Due to Mudie’s radical reformist politics and attacks on fellow members of the Town Council, who he accused of corruption in the Dundee Advertiser (edited by R. S. Rintoul, founder of The Spectator), a move to London proved necessary shortly after the publication of his novel. He arrived in London around 1821 where he, like Dickens, began working for the Morning Chronicle. Yet he did return to Scotland on occasion. For example, he was asked to report on George IV’s visit to Edinburgh, published as A Historical Account of His Majesty’s Visit to Scotland (1822).
Another exciting find made in the Dundee University Archives was the first portrait that I had ever seen of this prolific and gifted, but oddly elusive, writer. I have since learned that it is probably based on a famous satirical print ‘The Executive’ (1821), by the Dundee portraitist Henry Harwood (1803-1868), in which Mudie appears.
Furthermore, in the National Library of Scotland I was finally able to have a look at such gems as Mudie’s early work in his two unsuccessful journals The Independent (1816) and The Caledonian (1821), both of which started in Dundee. I also examined his later book The Complete Governess (1824), on the reform of the education of women, which reveals his strikingly progressive views on education in general, and the education of girls in particular.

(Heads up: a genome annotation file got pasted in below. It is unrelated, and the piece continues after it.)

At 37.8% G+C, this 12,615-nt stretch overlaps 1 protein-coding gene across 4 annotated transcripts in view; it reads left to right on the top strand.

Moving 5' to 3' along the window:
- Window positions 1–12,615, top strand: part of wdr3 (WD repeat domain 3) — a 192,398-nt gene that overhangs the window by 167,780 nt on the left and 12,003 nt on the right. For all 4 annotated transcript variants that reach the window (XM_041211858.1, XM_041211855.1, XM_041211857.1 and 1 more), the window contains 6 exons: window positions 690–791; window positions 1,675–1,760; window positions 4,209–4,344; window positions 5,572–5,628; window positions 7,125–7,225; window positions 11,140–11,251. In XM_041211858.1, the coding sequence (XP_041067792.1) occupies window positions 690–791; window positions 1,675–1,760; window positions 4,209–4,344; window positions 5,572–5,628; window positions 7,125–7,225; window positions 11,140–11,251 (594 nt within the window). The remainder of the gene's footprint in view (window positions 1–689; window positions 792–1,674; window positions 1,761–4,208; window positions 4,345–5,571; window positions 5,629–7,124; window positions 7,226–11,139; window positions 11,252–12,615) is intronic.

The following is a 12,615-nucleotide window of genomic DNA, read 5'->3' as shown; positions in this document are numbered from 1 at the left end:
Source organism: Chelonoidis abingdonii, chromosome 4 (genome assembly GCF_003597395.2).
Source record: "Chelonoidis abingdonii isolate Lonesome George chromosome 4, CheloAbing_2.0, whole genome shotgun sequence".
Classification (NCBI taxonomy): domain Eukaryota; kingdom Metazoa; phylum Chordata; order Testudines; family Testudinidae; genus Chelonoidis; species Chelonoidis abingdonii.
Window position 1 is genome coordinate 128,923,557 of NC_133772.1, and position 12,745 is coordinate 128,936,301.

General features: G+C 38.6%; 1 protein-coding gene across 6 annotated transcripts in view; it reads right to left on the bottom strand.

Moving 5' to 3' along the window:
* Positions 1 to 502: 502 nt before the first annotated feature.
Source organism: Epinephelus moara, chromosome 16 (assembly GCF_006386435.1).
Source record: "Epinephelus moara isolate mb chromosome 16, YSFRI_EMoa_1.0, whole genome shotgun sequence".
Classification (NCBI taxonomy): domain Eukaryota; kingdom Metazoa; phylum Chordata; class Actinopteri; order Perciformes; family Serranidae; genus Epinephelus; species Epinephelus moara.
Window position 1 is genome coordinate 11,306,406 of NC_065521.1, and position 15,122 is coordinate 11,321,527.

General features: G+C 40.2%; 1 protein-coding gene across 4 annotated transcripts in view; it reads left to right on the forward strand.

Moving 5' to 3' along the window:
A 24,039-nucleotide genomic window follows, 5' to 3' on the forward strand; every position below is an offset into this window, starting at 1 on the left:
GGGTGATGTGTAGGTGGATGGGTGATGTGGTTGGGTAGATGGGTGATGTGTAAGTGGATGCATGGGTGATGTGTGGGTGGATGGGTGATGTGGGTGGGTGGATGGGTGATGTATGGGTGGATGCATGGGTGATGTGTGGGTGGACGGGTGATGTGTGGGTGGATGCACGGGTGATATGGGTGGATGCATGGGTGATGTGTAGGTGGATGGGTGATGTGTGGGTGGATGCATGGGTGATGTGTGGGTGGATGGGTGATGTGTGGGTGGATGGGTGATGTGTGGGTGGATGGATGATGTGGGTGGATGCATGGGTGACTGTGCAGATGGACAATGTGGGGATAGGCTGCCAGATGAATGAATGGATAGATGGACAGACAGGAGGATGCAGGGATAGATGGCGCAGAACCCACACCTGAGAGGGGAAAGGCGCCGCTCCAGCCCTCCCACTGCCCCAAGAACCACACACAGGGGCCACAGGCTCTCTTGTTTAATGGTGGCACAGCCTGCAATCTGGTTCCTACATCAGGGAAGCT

During my trip, I was able to conduct some research on other obscure writers that are part of the literary networks that I explore in my thesis. I had the opportunity to peruse some letters written to, and by, the now mostly forgotten editor, writer of Hyper-Miltonic epopeia, distinguished theatre critic, and chastised dramatist John Abraham Heraud (1799-1887). Heraud was another prolific writer, but his two most famous poems were the hyper-Miltonic epics The Descent into Hell (1830), and the antediluvian The Judgement of the Flood (1834). Seemingly, he was one of the more colourful figures in the literary world of London, and by all accounts Heraud had an interesting social circle that included prominent figures such as Thomas Carlyle, Douglas Jerrold, Ralph Waldo Emerson, and Charles Dickens. He was also a devout disciple of Samuel Taylor Coleridge, he was mentored by Robert Southey, and he corresponded with William Wordsworth.
Thus, I am happy to report that alongside my planned research on Mudie’s early writing, this trip was full of unexpected discoveries. I would also like to take the opportunity to thank the staff of the National Library of Scotland, and the Dundee University Archives. They were all so kind, helpful, welcoming, and I cannot wait to return for more research on ‘Mudieism’ and other matters in the future. Finally, thank you again to BARS for making this research trip possible.
 There is some confusion as to what year Mudie was born. Most publications, such as the ODNB, use 1777. However, as I found out on this research trip, in The Mudies of Angus (1959) the authors argue that this is unlikely since he was not baptised until 1780. Arguably, more research is needed on the life of Mudie.
 For the curious, I highly recommend his daughter’s, the celebrated actress Edith Heraud, Memoirs of John A. Heraud (1898).